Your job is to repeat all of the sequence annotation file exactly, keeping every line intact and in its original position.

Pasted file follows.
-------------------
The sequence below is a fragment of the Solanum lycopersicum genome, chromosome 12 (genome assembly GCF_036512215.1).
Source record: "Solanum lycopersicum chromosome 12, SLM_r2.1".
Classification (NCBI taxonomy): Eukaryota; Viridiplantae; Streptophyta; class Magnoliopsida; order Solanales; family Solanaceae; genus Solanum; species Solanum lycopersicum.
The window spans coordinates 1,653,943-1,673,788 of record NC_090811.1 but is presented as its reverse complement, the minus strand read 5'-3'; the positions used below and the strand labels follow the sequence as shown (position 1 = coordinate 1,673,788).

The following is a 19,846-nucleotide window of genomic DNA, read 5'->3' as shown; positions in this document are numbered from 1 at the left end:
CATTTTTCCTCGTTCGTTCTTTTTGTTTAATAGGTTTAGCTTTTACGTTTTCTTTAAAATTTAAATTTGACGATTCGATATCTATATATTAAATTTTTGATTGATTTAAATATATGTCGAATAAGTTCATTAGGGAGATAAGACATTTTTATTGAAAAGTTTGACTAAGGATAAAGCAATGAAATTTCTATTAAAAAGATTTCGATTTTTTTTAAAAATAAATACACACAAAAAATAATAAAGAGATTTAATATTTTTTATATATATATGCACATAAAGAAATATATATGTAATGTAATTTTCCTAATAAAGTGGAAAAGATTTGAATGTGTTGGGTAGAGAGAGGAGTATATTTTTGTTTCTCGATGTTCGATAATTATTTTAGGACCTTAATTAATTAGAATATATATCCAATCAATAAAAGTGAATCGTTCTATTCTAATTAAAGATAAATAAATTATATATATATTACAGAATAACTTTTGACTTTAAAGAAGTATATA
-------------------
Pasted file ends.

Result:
The sequence below is a fragment of the Solanum lycopersicum genome, chromosome 12 (genome assembly GCF_036512215.1).
Source record: "Solanum lycopersicum chromosome 12, SLM_r2.1".
Classification (NCBI taxonomy): Eukaryota; Viridiplantae; Streptophyta; class Magnoliopsida; order Solanales; family Solanaceae; genus Solanum; species Solanum lycopersicum.
The window spans coordinates 1,653,943-1,673,788 of record NC_090811.1 but is presented as its reverse complement, the minus strand read 5'-3'; the positions used below and the strand labels follow the sequence as shown (position 1 = coordinate 1,673,788).

The following is a 19,846-nucleotide window of genomic DNA, read 5'->3' as shown; positions in this document are numbered from 1 at the left end:
CATTTTTCCTCGTTCGTTCTTTTTGTTTAATAGGTTTAGCTTTTACGTTTTCTTTAAAATTTAAATTTGACGATTCGATATCTATATATTAAATTTTTGATTGATTTAAATATATGTCGAATAAGTTCATTAGGGAGATAAGACATTTTTATTGAAAAGTTTGACTAAGGATAAAGCAATGAAATTTCTATTAAAAAGATTTCGATTTTTTTTAAAAATAAATACACACAAAAAATAATAAAGAGATTTAATATTTTTTATATATATATGCACATAAAGAAATATATATGTAATGTAATTTTCCTAATAAAGTGGAAAAGATTTGAATGTGTTGGGTAGAGAGAGGAGTATATTTTTGTTTCTCGATGTTCGATAATTATTTTAGGACCTTAATTAATTAGAATATATATCCAATCAATAAAAGTGAATCGTTCTATTCTAATTAAAGATAAATAAATTATATATATATTACAGAATAACTTTTGACTTTAAAGAAGTATATA